The Torah is often written in traditional Hebrew on a large scroll of parchment. This scroll contains the first five books of what is known as the "Tanakh" or Hebrew Bible. According to Jewish tradition, the words contained in the Torah are the words of God as dictated to Moses. The text is therefore seen as one of the most explicit connections between the Jews and the divine. As such, a number of measures are taken by Jews to demonstrate the wealth of reverence the Torah demands.
A Delicate Composition
Torahs used for ritual purposes are produced today using the same painstaking methods that have been used for centuries. Out of reverence for the sanctity of the object and its creation, the process cannot be rushed or left to machines. The Torah is thus produced by the hands of highly-trained scribes on sheets of parchment sewn together with sinews from the legs of kosher animals. Because it is believed that every marking on the scroll of a Torah is sacred in nature, Torahs are copied, mark for mark, either directly or indirectly from scrolls that are centuries old. A single error will taint the scroll, causing the Torah to become useless. In order to correct the mistake, the scribe must erase it entirely with the delicate use of a knife or pumice stone. However, if he or she should make some error when writing the name of God, the entire scroll must be buried and the scribe must start a new scroll from scratch.
A Sacred Space
A congregation's Torah is kept behind the doors of a holy ark. This ark, which can be plain in its design or incredibly ornate, is often found at the very front of the sanctuary, where it can be seen by all. Most temples are built with the ark as its focal point, with architects taking into account such things as natural light and the casting of shadows when considering the building's design.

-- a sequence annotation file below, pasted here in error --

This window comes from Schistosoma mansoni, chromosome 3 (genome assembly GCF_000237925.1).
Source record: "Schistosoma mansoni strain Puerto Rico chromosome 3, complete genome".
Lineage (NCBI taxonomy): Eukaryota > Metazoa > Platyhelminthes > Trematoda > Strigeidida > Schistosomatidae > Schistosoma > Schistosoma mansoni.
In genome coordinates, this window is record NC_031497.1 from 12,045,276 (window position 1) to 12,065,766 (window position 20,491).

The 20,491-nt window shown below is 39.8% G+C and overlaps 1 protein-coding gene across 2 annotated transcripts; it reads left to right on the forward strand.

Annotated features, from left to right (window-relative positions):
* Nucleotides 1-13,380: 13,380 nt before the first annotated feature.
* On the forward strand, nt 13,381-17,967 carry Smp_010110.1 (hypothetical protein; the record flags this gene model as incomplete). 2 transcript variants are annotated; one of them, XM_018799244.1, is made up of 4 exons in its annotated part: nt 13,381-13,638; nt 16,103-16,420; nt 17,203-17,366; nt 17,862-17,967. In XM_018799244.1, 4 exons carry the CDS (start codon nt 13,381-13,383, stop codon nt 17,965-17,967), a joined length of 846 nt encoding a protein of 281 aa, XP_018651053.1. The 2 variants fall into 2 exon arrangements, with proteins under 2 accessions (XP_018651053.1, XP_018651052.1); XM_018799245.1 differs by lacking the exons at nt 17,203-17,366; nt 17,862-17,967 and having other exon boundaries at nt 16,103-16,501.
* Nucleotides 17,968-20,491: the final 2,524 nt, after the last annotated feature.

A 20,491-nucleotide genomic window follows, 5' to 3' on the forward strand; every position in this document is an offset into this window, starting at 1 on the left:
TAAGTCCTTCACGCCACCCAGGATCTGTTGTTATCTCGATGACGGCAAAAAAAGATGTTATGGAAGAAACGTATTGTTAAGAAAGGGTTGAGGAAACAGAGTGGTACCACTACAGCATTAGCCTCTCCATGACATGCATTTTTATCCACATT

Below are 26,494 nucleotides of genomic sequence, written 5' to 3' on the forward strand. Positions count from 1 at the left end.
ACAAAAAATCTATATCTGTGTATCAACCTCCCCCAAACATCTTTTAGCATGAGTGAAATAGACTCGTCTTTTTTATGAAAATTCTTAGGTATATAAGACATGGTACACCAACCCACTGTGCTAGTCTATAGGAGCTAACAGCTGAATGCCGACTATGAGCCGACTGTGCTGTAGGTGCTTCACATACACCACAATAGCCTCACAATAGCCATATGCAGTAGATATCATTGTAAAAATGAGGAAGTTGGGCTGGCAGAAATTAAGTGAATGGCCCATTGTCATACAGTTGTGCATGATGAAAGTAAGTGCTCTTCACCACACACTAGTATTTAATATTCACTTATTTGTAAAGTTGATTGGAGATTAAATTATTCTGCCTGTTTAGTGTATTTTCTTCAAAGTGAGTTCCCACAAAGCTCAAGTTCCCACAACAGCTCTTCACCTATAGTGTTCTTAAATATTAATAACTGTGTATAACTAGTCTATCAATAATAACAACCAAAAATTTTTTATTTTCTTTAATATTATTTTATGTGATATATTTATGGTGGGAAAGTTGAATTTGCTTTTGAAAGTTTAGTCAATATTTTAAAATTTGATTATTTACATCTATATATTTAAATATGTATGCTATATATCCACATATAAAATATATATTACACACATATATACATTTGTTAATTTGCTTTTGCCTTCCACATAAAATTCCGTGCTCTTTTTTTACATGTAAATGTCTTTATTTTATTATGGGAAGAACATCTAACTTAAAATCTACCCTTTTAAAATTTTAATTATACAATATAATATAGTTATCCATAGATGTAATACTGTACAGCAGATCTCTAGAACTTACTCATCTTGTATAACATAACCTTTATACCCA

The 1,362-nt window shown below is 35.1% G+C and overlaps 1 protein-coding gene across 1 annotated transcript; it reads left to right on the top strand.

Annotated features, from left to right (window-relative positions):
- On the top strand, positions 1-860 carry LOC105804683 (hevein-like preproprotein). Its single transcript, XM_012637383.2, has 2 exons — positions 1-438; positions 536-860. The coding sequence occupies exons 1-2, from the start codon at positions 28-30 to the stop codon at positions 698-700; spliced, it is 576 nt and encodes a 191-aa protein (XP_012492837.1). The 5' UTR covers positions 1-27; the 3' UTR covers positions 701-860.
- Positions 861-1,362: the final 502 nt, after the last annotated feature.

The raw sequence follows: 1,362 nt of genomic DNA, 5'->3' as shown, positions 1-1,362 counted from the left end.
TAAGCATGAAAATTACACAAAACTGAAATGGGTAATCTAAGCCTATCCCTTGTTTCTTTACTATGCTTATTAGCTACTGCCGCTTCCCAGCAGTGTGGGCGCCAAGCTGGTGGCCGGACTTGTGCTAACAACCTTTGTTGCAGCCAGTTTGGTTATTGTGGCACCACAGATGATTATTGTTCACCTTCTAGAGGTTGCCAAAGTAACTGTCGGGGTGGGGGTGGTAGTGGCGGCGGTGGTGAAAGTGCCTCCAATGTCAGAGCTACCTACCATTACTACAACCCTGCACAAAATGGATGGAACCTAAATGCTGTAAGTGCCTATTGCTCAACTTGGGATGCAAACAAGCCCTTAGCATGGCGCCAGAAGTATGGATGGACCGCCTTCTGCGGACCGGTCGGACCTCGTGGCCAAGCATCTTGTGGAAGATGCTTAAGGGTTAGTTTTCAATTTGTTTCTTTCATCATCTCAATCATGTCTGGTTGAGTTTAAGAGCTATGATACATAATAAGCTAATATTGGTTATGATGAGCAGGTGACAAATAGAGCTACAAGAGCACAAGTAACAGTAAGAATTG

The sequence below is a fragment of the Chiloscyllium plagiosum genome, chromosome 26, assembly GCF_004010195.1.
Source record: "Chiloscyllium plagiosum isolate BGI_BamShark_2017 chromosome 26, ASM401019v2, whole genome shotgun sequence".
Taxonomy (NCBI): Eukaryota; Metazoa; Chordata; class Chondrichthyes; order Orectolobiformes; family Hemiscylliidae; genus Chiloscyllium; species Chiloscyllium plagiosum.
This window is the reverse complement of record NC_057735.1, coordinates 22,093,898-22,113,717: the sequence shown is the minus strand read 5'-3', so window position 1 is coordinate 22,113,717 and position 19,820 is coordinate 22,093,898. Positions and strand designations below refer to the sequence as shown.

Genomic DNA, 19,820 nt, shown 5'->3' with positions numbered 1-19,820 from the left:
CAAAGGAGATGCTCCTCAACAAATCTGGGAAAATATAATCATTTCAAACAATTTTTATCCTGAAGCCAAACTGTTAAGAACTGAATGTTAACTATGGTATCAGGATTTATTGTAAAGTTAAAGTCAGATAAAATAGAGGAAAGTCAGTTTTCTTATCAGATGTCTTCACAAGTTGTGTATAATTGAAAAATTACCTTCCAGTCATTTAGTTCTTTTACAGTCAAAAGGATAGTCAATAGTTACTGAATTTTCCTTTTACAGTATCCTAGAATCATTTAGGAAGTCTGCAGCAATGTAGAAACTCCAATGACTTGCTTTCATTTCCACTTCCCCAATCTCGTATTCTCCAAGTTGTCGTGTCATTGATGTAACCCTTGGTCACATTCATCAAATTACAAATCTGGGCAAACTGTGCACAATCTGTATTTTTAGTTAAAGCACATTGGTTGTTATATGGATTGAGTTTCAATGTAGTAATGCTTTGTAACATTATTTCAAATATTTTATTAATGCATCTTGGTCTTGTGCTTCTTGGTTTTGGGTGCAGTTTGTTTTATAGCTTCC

When the Torah is removed from the ark, the congregation rises and remains standing until the scroll is eventually placed upon the "bimah" -- a synagogue's pulpit. Special prayers are spoken quietly by those near the Torah as it is rested against the right shoulder of a person of honor. He or she will next carry the Torah upright, moving into the aisles of the temple, presenting the scroll to the congregation in a ritual called the "hakfah." As it passes, congregants will reach out and touch the Torah (which remains covered) with their hands, prayer books or shawls. In turn, they gently kiss whatever part of them made contact. The procession is repeated again just before the Torah is returned to the ark.
Because it is a holy object, the Torah must never touch the ground. However, some scrolls can weigh up to 50 pounds, making the task of carrying them, especially during a procession, somewhat daunting. That said, dropping a Torah is considered a great sin; not only must the individual who dropped the scroll acknowledge great shame for his or her mistake, but must also atone for the sin by fasting for 40 days. What's more, the dropping of a Torah is considered so serious a matter that anyone present at the time of its fall must also abstain from food and drink from next sunrise to sunset.
Adornments and Ritual Dressing
When not in use, the Torah remains wrapped in its own fine shawl or covering and is often topped with one or two ornate crowns and a shield. It is an honor to undress and dress the Torah during prayer services in which passages from the scroll are read aloud. These acts of assembling and applying the Torah's garments are referred to as the "gelilah."
The Use of the Yad
When the Torah is being read, either silently to oneself or aloud to a congregation, one must never touch the scroll. Instead, the reader uses a "pointer" called a "yad" to follow the lines of Hebrew from right to left. One of the most important reasons for the use of a yad is that touching or handling the parchment on which the holy text of the Torah is written causes it, in the eyes of Jewish law, to become ritually "impure." Furthermore, readers of the Torah are unwilling to risk damaging the scroll in any way, as they consider not only the potential fragility of the parchment and ink, but the amount of effort that went into producing such a complex and scared text.
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